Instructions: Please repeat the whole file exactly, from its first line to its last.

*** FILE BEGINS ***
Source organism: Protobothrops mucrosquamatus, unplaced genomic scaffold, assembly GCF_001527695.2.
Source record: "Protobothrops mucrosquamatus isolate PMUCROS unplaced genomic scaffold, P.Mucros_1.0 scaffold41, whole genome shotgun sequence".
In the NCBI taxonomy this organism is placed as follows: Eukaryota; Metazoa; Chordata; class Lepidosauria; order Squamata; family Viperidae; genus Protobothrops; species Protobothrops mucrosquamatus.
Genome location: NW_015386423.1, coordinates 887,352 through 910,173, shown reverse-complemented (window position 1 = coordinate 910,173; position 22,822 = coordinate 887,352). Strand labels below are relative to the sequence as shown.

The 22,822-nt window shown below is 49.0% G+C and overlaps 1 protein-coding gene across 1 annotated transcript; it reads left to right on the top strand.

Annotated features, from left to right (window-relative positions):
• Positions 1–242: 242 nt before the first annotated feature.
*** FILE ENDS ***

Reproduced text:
Source organism: Protobothrops mucrosquamatus, unplaced genomic scaffold, assembly GCF_001527695.2.
Source record: "Protobothrops mucrosquamatus isolate PMUCROS unplaced genomic scaffold, P.Mucros_1.0 scaffold41, whole genome shotgun sequence".
In the NCBI taxonomy this organism is placed as follows: Eukaryota; Metazoa; Chordata; class Lepidosauria; order Squamata; family Viperidae; genus Protobothrops; species Protobothrops mucrosquamatus.
Genome location: NW_015386423.1, coordinates 887,352 through 910,173, shown reverse-complemented (window position 1 = coordinate 910,173; position 22,822 = coordinate 887,352). Strand labels below are relative to the sequence as shown.

The 22,822-nt window shown below is 49.0% G+C and overlaps 1 protein-coding gene across 1 annotated transcript; it reads left to right on the top strand.

Annotated features, from left to right (window-relative positions):
• Positions 1–242: 242 nt before the first annotated feature.